"He was attended by the choir of St. Paul's and by the company of clerks. He was buried at St. Martin's, Ludgate Hill, the church hung with black and with escutcheons of arms; the Reader of St. Paul's preached both days."

The funeral oration or "funeral" as it was at one time called--denoted the obsequies generally, but more particularly the sermon.

Webster, in his dictionary, gives examples of the word used in both senses. "King James's 'funerals' were performed very solemnly in the Collegiate Church at Westminster"--also "Mr. Giles Lawrence preached his 'funerals.'"

The ancient Greeks and Romans employed their finest orators for this purpose, the procession generally stopping on its way to the pyre in some important public place to listen to a lengthy panegyric on the virtues of the dead.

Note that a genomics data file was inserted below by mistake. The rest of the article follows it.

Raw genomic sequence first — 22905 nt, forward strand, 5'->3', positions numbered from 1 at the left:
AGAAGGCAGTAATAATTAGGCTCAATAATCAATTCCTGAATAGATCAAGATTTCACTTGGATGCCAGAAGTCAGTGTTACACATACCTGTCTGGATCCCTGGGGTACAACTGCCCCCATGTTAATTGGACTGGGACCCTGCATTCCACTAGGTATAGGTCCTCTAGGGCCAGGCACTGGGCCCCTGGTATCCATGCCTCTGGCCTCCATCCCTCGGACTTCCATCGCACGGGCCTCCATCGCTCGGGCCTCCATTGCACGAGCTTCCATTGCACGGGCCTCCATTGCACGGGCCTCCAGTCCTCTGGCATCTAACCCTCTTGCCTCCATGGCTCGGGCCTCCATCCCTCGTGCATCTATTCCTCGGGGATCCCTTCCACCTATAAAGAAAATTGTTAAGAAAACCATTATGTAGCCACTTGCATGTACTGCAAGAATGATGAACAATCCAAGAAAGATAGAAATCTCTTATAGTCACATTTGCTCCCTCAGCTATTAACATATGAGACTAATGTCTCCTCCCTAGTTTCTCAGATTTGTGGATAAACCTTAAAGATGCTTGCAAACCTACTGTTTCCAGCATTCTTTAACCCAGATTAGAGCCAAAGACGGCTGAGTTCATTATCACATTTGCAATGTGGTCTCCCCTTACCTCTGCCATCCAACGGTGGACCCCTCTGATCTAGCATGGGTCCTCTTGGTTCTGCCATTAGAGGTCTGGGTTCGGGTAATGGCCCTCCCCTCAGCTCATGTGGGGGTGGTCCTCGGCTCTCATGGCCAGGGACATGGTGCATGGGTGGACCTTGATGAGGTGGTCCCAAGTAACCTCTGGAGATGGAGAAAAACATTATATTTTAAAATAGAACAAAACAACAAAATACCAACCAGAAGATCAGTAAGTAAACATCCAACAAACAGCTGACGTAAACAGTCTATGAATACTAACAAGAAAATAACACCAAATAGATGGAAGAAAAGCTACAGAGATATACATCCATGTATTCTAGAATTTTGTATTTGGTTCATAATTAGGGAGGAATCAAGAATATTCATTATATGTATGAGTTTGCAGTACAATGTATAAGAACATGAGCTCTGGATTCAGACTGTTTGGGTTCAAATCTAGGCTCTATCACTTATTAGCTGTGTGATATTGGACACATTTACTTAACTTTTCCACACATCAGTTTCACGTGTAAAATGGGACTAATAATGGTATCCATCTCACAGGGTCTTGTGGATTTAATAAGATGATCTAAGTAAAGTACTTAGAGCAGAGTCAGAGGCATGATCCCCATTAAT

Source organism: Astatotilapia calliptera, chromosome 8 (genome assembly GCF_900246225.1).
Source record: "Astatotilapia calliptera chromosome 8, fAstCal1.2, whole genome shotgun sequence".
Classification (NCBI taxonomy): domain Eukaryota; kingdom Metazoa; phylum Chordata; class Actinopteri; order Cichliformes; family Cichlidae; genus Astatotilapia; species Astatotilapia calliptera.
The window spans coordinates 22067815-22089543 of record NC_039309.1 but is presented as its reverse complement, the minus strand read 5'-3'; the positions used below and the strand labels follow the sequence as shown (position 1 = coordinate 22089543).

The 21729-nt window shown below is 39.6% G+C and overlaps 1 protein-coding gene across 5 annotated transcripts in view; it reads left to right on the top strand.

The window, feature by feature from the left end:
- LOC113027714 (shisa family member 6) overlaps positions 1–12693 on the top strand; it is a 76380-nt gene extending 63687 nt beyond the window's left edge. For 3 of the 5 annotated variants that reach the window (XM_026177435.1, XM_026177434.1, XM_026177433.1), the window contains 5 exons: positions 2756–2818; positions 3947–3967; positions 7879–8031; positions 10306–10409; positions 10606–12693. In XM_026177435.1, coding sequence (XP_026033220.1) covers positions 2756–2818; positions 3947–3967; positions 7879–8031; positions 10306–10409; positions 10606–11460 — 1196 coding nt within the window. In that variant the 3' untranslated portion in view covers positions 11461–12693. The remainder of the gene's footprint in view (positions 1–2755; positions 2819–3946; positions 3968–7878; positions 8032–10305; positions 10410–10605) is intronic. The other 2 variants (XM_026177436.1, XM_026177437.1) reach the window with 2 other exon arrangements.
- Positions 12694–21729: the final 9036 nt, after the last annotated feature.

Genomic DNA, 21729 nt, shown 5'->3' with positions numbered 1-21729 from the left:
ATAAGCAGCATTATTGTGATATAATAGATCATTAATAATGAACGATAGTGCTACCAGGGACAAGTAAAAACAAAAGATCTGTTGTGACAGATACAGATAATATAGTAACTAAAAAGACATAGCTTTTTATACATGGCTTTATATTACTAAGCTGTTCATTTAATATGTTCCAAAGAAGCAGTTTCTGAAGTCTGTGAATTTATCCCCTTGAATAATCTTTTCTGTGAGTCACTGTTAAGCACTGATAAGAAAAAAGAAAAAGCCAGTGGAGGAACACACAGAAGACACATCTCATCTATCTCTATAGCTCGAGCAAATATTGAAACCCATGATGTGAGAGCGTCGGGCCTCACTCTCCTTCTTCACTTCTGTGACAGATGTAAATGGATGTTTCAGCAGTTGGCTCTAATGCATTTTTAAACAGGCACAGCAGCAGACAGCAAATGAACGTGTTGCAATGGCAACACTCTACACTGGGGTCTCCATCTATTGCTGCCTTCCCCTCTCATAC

In this country it was a common practice to leave by will a specified sum of money to defray the cost of a funeral sermon. In later days the "mortuary"--a charge levied on the estate of a deceased person by the Church--became associated with the post-mortem oration.

Master Flammock, who died in 1560, was apparently a Puritan; many gowns were bestowed by his executors. He was taken to the church without singing or clerks, and was buried with a Psalm "After Genevay," and a sermon.

Master Hulson Scrivener was one of the masters in Bridewell, so the masters of Bridewell attended his funeral with green staves in their hands, and all their children, "and there was great syngyng as ever was heard."

Such elaborate functions nearly always finished with a repast, "and all dune, to the place fir there was a great diner."